(via word-stuck)




Fangirl Challenge 1/10 TV Shows
Doctor Who

Fangirl Challenge 1/10 TV Shows

Doctor Who

(via doctorwho)


breathtakingdestinations:

Chrysler Building - New York City - New York - USA (von Ruben Moreno Montoliu)

breathtakingdestinations:

Chrysler Building - New York City - New York - USA (von Ruben Moreno Montoliu)


(via soleste)


portraitsofboston:

     “I’m originally from Panama, and I came here for college.  My grandfather was one of the construction workers on the Panama Canal, which turns 100 years old in August.  It’s one of the wonders of the world, affected migration into Panama, and shaped the country, and my family had something to do with it.     ”So I’m a writer and I write about my experiences growing up and how it grounded me into being proud of who I am: a Black woman, a Latino woman and a Caribbean descendent. Being Black is not easy: You hear such negative things about what it means to be Black. But I had a very strong family upbringing that made me proud of the color of my skin, proud of where I come from, and proud of my ancestors and their story.”     “How did you feel when you came here for college?”     “Oh gosh, it was very different.  I was not black enough to be an African-American, and I was too black to be Latina. That’s what I write about—that I walk both worlds, and both worlds have put me into a position to choose, and both worlds are very much a part of who I am.  I work on helping both sides see each other as brothers and sisters and focus on the commonalities, not the differences. The only difference at times is our language: Here they speak English, and Panama’s first language is Spanish.”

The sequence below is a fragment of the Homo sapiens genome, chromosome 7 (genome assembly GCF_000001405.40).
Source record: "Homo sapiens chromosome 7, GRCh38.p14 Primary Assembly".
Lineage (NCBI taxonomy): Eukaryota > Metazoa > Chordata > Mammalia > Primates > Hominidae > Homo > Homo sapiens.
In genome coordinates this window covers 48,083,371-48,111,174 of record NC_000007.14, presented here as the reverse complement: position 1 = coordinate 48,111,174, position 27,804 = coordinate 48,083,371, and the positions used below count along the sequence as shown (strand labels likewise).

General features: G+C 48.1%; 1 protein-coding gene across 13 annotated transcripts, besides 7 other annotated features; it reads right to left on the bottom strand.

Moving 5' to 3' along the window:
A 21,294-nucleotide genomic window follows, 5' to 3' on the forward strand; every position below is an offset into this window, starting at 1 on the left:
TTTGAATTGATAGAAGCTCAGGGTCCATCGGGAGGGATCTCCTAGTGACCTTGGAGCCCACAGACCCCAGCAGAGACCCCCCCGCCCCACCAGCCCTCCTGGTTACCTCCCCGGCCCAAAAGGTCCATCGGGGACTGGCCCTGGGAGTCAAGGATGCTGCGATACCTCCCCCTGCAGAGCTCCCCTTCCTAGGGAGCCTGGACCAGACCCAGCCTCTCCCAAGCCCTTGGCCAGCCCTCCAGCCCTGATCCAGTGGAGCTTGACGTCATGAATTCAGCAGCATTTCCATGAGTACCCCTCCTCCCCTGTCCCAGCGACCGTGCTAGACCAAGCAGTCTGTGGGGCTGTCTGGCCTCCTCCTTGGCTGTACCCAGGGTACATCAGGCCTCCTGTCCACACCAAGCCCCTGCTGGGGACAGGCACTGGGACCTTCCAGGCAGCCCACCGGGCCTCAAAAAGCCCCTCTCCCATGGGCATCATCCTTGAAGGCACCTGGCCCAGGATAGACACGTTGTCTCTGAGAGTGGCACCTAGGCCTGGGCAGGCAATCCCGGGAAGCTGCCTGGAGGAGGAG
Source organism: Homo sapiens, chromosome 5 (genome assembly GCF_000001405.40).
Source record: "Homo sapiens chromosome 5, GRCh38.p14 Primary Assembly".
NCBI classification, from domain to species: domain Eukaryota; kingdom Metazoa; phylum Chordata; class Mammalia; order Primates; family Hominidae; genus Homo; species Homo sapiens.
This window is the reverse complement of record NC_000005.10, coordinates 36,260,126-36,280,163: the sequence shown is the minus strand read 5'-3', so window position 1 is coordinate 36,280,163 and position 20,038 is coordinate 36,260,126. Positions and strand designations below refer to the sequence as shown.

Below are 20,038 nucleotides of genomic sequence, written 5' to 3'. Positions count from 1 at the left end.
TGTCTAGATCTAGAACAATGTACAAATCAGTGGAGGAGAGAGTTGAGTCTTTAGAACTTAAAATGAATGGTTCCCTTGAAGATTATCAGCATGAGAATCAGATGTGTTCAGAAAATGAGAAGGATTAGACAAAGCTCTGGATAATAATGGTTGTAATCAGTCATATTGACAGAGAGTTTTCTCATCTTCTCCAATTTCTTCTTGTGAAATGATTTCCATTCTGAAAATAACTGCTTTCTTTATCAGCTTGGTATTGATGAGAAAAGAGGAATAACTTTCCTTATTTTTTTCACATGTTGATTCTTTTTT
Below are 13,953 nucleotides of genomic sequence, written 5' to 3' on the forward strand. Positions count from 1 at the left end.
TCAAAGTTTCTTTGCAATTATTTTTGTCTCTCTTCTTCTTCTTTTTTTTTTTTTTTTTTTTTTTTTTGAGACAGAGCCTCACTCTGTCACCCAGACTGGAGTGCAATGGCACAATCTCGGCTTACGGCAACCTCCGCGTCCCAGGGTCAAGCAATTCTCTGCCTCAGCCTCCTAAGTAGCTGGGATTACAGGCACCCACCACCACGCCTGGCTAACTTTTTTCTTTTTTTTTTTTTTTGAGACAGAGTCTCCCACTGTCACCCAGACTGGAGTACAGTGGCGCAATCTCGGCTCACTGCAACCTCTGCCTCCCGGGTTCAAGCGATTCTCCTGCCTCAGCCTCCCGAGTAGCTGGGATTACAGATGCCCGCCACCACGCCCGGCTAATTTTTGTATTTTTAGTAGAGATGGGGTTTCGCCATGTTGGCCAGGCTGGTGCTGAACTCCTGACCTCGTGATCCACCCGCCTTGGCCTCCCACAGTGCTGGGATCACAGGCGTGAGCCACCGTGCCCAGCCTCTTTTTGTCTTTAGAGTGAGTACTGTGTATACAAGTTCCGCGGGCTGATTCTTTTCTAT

portraitsofboston:

     “I’m originally from Panama, and I came here for college.  My grandfather was one of the construction workers on the Panama Canal, which turns 100 years old in August.  It’s one of the wonders of the world, affected migration into Panama, and shaped the country, and my family had something to do with it.
     ”So I’m a writer and I write about my experiences growing up and how it grounded me into being proud of who I am: a Black woman, a Latino woman and a Caribbean descendent. Being Black is not easy: You hear such negative things about what it means to be Black. But I had a very strong family upbringing that made me proud of the color of my skin, proud of where I come from, and proud of my ancestors and their story.”
     “How did you feel when you came here for college?”
     “Oh gosh, it was very different.  I was not black enough to be an African-American, and I was too black to be Latina. That’s what I write about—that I walk both worlds, and both worlds have put me into a position to choose, and both worlds are very much a part of who I am.  I work on helping both sides see each other as brothers and sisters and focus on the commonalities, not the differences. The only difference at times is our language: Here they speak English, and Panama’s first language is Spanish.”


portraitsofboston: